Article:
Everyone has a Story
Our bed and breakfast guests often share their stories about family and travel. Ladies attend a retreat to journal their life stories in a scrapbook. Quilters sew beautiful heirlooms, some pieced from tee shirts that represent childhood events.
Shared life experiences are what connect us whether it is with someone we have just met, friends, family, or frankly a complete stranger. For example, one can name a date, or event in recent history, and the conversation easily moves to what we were doing at the time and how it affected us.
A recent, collective, worldwide experience is the Covid-19 lock-down, when we hoped to “flatten the curve.” It was during this time I decided to read my mother’s 5-year diary she kept from 1936 at the age of 16, through 1940 when she graduated from junior college. In it, I met a young lady I never knew. My mother was self-confidant, headstrong, humorous, and athletic – “a spunky, farmer’s daughter” as my father described her.
By the time I came along as number five of six children, and old enough to recall memories, I’m pretty certain her spunk had run out, exhausted as an elementary school teacher and a brood to care for at home. Growing up we had a ping pong table though I never saw her pick up a paddle. In her diary she played ping pong at college almost daily and was on the tumbling team.
Some may think it an invasion to read my mother’s diary. Since she died just shy of her 95th birthday, I am of the strong opinion she had plenty of years to dispose of it. Mother was a private person (I learned) and did not divulge much to her diary. Thankfully, my dad was a writer (and big talker). His poetry and a couple of essays he wrote late-in-life fill in the gaps of their love story.
My parents each tell their love story in their words. I compiled and integrated the evidence to create the complete story. I digitally created pages using the Canva app. I then uploaded each page to Shutterfly to print as a hardcopy book. I sent copies to my siblings. For myself, I created a scrapbook, some call a junk journal. I used my dad’s copy of their college yearbook as the album. However, I photographed each page of the yearbook and uploaded it to the internet for posterity.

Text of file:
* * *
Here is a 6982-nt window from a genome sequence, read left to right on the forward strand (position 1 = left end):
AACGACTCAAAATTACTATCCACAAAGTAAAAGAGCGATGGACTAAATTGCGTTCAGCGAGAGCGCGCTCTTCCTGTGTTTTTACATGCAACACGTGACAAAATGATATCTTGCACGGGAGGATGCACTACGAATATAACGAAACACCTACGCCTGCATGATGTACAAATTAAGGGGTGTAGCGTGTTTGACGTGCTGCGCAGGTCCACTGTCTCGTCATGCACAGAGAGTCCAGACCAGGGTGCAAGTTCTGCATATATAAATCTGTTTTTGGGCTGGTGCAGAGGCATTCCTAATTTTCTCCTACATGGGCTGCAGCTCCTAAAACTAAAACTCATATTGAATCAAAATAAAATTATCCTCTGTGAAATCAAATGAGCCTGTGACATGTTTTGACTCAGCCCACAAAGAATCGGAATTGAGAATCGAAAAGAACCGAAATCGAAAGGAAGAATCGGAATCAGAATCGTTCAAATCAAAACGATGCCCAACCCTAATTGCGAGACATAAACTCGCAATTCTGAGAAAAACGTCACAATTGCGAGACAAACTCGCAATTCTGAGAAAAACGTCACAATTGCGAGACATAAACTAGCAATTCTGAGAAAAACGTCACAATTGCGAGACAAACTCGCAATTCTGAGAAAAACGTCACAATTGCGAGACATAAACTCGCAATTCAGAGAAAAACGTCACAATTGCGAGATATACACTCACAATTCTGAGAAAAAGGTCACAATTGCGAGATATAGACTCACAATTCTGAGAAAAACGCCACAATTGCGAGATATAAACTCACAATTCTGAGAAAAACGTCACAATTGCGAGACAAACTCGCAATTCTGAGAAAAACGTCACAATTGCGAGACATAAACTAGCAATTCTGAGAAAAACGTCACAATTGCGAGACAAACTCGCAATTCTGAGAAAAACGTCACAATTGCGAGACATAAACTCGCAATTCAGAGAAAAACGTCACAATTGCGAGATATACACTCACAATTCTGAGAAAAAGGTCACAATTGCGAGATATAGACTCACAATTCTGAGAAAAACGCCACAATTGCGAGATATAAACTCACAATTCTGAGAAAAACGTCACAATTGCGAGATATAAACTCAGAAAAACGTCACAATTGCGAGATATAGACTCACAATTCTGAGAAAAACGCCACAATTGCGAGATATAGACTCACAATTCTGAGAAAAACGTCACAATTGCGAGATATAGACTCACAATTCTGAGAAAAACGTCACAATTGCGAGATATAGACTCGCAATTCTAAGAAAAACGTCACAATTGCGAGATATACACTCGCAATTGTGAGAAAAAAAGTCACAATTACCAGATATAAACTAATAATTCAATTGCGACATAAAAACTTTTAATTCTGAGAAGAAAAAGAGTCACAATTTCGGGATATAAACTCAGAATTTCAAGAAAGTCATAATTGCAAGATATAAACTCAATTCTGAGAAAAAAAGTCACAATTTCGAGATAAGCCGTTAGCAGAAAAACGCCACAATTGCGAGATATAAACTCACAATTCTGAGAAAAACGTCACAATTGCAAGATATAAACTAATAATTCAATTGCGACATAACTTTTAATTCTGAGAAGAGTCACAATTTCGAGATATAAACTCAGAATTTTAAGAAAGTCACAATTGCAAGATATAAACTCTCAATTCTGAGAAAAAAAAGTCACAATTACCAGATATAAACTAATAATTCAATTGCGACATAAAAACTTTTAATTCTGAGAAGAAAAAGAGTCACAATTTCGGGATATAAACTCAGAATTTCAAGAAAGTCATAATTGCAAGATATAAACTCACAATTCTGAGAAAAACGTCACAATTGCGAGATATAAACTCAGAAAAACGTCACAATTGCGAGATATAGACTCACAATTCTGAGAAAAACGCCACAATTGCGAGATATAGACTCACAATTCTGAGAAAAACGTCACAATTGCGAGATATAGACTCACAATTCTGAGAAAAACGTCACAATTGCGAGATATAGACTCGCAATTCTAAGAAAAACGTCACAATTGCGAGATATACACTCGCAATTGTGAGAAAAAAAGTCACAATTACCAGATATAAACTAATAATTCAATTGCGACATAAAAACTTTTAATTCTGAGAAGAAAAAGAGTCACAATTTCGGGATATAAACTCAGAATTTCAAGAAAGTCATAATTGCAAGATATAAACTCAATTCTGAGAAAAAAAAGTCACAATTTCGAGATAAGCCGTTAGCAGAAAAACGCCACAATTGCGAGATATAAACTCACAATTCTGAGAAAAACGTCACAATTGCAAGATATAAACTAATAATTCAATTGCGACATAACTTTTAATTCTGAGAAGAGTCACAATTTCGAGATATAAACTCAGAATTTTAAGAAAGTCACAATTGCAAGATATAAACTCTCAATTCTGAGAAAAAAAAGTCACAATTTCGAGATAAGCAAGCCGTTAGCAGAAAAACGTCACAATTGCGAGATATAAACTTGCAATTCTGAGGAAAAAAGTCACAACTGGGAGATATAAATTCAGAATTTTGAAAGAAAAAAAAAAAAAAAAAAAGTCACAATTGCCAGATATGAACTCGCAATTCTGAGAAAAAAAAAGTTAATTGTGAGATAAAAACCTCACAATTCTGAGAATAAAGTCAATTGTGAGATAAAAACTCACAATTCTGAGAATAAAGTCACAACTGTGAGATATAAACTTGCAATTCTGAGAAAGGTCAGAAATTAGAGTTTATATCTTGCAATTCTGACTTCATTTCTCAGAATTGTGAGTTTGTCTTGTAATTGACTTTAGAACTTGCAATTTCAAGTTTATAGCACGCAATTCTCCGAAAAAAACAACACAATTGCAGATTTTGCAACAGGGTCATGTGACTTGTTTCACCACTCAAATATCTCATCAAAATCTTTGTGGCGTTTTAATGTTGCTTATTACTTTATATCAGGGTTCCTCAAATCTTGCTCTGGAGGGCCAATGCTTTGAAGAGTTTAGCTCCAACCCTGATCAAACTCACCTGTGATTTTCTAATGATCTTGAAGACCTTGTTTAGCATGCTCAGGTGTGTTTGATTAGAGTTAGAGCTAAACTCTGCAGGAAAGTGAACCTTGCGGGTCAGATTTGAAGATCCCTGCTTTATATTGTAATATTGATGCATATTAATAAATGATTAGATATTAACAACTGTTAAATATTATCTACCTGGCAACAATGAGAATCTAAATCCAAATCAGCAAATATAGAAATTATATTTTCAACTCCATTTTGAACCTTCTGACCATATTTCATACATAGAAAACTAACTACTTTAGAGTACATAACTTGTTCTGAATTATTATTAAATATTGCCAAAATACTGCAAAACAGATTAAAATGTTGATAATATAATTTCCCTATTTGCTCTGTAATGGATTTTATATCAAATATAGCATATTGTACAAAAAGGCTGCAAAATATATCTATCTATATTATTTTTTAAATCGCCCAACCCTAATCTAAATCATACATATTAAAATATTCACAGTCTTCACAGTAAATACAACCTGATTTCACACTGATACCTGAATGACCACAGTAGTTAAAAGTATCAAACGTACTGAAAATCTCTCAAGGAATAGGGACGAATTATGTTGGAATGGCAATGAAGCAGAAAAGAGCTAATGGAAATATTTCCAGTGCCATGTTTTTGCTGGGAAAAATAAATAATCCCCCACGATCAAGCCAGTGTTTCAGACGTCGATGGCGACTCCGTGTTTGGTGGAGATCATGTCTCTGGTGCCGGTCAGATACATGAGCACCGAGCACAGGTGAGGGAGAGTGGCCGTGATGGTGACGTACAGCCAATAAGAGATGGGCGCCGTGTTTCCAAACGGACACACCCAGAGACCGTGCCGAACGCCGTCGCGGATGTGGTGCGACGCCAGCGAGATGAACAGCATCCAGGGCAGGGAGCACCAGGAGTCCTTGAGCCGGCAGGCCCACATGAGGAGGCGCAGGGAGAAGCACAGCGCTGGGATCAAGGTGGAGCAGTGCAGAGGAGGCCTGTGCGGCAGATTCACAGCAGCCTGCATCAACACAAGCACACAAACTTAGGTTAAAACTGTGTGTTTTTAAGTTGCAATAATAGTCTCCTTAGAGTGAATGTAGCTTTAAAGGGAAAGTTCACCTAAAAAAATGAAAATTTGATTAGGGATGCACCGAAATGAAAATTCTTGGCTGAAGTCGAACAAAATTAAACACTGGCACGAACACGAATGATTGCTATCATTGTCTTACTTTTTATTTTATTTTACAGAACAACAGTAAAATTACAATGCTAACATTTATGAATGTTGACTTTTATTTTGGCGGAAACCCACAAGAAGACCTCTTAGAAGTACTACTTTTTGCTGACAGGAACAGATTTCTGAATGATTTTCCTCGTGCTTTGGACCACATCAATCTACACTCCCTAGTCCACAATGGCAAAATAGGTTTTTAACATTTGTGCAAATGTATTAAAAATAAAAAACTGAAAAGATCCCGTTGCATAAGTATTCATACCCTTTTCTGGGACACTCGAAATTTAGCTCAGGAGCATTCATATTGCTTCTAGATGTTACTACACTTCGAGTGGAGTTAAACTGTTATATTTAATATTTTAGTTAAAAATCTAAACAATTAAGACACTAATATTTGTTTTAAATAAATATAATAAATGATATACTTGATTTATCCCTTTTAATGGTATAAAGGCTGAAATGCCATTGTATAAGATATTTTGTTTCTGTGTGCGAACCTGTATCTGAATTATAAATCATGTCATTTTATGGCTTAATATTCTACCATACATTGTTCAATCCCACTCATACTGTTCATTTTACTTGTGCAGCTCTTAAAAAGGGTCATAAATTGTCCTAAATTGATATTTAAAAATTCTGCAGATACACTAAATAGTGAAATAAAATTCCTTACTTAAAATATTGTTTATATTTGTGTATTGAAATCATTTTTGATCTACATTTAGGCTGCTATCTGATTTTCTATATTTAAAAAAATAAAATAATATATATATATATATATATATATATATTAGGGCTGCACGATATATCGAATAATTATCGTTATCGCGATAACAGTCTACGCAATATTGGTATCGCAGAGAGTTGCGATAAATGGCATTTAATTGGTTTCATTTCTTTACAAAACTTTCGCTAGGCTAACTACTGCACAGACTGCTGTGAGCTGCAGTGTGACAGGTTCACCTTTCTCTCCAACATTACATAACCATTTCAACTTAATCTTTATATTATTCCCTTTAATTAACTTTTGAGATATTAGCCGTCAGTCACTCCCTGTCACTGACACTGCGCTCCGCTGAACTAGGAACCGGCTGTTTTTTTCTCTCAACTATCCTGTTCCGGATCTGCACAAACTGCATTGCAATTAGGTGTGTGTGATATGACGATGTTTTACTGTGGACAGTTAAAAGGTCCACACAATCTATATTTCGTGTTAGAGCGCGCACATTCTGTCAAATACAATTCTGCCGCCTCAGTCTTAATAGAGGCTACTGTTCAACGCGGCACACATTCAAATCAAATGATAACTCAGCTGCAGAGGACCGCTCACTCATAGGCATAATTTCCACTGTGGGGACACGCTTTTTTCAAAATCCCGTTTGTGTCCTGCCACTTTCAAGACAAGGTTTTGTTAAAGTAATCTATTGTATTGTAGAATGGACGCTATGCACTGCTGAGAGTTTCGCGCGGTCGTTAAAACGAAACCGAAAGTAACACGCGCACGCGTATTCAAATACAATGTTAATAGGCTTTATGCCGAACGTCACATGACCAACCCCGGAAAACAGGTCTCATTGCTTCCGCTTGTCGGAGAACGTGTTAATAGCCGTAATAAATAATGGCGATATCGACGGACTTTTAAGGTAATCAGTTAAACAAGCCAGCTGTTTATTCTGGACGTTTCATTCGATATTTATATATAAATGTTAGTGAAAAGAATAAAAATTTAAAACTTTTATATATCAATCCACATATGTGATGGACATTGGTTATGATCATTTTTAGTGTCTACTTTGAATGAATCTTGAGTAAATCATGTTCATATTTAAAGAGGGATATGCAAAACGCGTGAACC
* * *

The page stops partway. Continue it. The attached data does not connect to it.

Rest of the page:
I took the page images that had been digitally created in Canva to a local printer and had copies made on 50 lb. copy paper. I then pasted them onto the yearbook pages that were not important to me. Original pages left exposed were those of my parents’ class photos, and group photos for debate club, etc. I also left the pages of advertisements typically found in the back of yearbooks.
Surprisingly, an advertisement revealed the meaning of an unusual inscription my mother had written to my dad on the inside the cover. She wrote: “I hope you will always have plenty of sweet milk, even if you can’t milk.” There’s an advertisement for “The Farm”. The school had its own farm the students likely worked, as it supplied eggs and meat from the chickens, corn, fruits and vegetables and, purebred Jersey cattle. I believe that “spunky farmer’s daughter was saying Fred didn’t know how to milk a cow!
So, what is your story? Everyone has a story to tell.
At BellaVida our desire is to provide a meaningful experience for guests to connect, create, and celebrate.
In addition to the Gathering Room that offers work stations for writing and crafting, there are numerous places on the property to enjoy quiet reflection.
See the 1939 yearbook repurposed into a scrapbook.